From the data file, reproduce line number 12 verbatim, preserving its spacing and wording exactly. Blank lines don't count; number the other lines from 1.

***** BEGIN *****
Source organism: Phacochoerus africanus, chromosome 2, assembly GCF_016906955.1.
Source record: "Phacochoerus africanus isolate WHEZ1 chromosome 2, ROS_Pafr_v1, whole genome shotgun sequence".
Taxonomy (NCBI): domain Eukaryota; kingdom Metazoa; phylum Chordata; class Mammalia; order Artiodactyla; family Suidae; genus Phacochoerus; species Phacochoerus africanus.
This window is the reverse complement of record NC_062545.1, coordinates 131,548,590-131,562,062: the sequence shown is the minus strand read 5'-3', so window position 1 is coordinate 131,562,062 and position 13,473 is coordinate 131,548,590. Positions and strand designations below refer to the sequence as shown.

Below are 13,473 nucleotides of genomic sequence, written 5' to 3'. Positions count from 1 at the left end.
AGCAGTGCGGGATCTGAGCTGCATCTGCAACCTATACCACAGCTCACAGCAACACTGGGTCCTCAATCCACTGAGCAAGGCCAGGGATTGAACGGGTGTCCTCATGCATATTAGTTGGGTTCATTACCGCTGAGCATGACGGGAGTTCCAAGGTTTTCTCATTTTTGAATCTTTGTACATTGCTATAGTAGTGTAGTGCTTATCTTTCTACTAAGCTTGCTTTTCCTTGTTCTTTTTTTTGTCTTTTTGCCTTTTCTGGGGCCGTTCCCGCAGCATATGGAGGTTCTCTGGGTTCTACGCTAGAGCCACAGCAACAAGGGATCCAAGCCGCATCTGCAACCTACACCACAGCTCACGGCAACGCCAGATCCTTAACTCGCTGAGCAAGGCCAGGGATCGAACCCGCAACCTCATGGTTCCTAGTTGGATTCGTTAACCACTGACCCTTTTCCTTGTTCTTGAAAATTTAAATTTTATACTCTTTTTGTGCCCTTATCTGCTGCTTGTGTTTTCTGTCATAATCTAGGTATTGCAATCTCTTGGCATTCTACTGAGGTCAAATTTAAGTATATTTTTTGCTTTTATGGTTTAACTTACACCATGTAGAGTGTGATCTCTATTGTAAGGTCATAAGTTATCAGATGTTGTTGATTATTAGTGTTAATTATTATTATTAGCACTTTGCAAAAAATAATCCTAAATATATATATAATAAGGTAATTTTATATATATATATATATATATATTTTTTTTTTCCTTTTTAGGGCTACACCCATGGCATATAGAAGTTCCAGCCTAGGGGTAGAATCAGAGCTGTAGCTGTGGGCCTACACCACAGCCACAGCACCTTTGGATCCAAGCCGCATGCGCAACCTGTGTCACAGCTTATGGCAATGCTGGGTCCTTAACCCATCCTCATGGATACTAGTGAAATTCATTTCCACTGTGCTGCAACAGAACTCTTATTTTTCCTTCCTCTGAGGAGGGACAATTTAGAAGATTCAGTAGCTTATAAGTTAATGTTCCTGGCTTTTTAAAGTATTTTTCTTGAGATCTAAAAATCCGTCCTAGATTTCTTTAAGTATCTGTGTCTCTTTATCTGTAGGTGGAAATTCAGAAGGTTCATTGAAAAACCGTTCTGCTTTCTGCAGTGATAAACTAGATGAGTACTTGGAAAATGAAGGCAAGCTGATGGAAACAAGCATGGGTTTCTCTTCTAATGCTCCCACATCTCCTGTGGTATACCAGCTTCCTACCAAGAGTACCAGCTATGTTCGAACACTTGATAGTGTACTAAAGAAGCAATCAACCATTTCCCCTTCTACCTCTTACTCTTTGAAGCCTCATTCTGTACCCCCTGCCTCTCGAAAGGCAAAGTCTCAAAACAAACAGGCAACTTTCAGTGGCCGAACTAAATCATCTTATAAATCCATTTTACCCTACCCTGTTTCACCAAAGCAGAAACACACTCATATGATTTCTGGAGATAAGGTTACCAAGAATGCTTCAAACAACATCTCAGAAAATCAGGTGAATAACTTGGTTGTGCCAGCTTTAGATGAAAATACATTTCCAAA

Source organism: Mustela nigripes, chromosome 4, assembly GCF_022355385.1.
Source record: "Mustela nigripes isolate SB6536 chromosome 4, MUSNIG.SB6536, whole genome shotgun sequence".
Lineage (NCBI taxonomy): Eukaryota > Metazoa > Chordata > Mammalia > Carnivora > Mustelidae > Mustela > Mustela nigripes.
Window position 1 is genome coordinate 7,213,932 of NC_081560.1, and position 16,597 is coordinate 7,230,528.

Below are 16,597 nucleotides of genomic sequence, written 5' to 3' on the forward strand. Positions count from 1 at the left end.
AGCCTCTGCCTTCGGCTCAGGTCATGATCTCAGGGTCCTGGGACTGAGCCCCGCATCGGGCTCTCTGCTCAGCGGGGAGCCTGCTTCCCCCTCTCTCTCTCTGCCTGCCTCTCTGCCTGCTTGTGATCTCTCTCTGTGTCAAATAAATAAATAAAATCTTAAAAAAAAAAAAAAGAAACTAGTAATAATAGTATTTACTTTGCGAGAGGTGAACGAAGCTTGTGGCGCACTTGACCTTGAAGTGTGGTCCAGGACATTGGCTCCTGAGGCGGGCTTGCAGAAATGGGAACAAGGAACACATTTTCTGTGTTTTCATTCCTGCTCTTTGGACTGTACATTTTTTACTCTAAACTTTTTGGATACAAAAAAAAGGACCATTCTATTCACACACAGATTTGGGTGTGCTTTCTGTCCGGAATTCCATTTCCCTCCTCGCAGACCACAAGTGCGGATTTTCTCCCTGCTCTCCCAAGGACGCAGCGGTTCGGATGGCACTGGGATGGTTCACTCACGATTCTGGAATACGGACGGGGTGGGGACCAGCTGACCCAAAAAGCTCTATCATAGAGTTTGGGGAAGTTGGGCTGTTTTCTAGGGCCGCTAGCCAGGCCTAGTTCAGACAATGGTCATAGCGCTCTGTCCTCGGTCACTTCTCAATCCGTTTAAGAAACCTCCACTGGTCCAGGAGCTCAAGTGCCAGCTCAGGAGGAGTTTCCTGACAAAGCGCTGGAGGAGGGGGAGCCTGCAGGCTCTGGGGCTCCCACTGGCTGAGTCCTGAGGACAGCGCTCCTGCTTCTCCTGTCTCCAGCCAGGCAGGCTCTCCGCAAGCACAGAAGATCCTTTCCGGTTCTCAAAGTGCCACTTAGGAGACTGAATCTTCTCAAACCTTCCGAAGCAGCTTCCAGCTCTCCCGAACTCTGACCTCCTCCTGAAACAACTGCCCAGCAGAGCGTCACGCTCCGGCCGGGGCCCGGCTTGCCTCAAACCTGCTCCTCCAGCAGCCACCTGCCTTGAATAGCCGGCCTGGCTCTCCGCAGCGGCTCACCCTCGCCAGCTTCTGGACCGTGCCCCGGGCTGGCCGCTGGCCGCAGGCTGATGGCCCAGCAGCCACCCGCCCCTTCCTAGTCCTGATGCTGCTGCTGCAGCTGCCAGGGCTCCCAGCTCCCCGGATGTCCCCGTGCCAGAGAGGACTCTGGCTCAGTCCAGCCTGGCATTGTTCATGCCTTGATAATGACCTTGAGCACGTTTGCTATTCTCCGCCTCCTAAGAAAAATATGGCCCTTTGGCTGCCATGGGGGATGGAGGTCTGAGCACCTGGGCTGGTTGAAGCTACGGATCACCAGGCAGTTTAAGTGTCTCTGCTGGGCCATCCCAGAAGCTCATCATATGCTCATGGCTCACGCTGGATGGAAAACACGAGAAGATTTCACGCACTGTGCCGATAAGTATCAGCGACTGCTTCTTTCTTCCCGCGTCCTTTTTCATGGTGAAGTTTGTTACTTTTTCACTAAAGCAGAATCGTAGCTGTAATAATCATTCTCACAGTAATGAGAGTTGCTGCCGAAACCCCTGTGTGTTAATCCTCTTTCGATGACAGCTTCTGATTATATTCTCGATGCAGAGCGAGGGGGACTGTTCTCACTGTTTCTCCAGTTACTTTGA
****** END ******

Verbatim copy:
AGCCTCTGCCTTCGGCTCAGGTCATGATCTCAGGGTCCTGGGACTGAGCCCCGCATCGGGCTCTCTGCTCAGCGGGGAGCCTGCTTCCCCCTCTCTCTCTCTGCCTGCCTCTCTGCCTGCTTGTGATCTCTCTCTGTGTCAAATAAATAAATAAAATCTTAAAAAAAAAAAAAAGAAACTAGTAATAATAGTATTTACTTTGCGAGAGGTGAACGAAGCTTGTGGCGCACTTGACCTTGAAGTGTGGTCCAGGACATTGGCTCCTGAGGCGGGCTTGCAGAAATGGGAACAAGGAACACATTTTCTGTGTTTTCATTCCTGCTCTTTGGACTGTACATTTTTTACTCTAAACTTTTTGGATACAAAAAAAAGGACCATTCTATTCACACACAGATTTGGGTGTGCTTTCTGTCCGGAATTCCATTTCCCTCCTCGCAGACCACAAGTGCGGATTTTCTCCCTGCTCTCCCAAGGACGCAGCGGTTCGGATGGCACTGGGATGGTTCACTCACGATTCTGGAATACGGACGGGGTGGGGACCAGCTGACCCAAAAAGCTCTATCATAGAGTTTGGGGAAGTTGGGCTGTTTTCTAGGGCCGCTAGCCAGGCCTAGTTCAGACAATGGTCATAGCGCTCTGTCCTCGGTCACTTCTCAATCCGTTTAAGAAACCTCCACTGGTCCAGGAGCTCAAGTGCCAGCTCAGGAGGAGTTTCCTGACAAAGCGCTGGAGGAGGGGGAGCCTGCAGGCTCTGGGGCTCCCACTGGCTGAGTCCTGAGGACAGCGCTCCTGCTTCTCCTGTCTCCAGCCAGGCAGGCTCTCCGCAAGCACAGAAGATCCTTTCCGGTTCTCAAAGTGCCACTTAGGAGACTGAATCTTCTCAAACCTTCCGAAGCAGCTTCCAGCTCTCCCGAACTCTGACCTCCTCCTGAAACAACTGCCCAGCAGAGCGTCACGCTCCGGCCGGGGCCCGGCTTGCCTCAAACCTGCTCCTCCAGCAGCCACCTGCCTTGAATAGCCGGCCTGGCTCTCCGCAGCGGCTCACCCTCGCCAGCTTCTGGACCGTGCCCCGGGCTGGCCGCTGGCCGCAGGCTGATGGCCCAGCAGCCACCCGCCCCTTCCTAGTCCTGATGCTGCTGCTGCAGCTGCCAGGGCTCCCAGCTCCCCGGATGTCCCCGTGCCAGAGAGGACTCTGGCTCAGTCCAGCCTGGCATTGTTCATGCCTTGATAATGACCTTGAGCACGTTTGCTATTCTCCGCCTCCTAAGAAAAATATGGCCCTTTGGCTGCCATGGGGGATGGAGGTCTGAGCACCTGGGCTGGTTGAAGCTACGGATCACCAGGCAGTTTAAGTGTCTCTGCTGGGCCATCCCAGAAGCTCATCATATGCTCATGGCTCACGCTGGATGGAAAACACGAGAAGATTTCACGCACTGTGCCGATAAGTATCAGCGACTGCTTCTTTCTTCCCGCGTCCTTTTTCATGGTGAAGTTTGTTACTTTTTCACTAAAGCAGAATCGTAGCTGTAATAATCATTCTCACAGTAATGAGAGTTGCTGCCGAAACCCCTGTGTGTTAATCCTCTTTCGATGACAGCTTCTGATTATATTCTCGATGCAGAGCGAGGGGGACTGTTCTCACTGTTTCTCCAGTTACTTTGA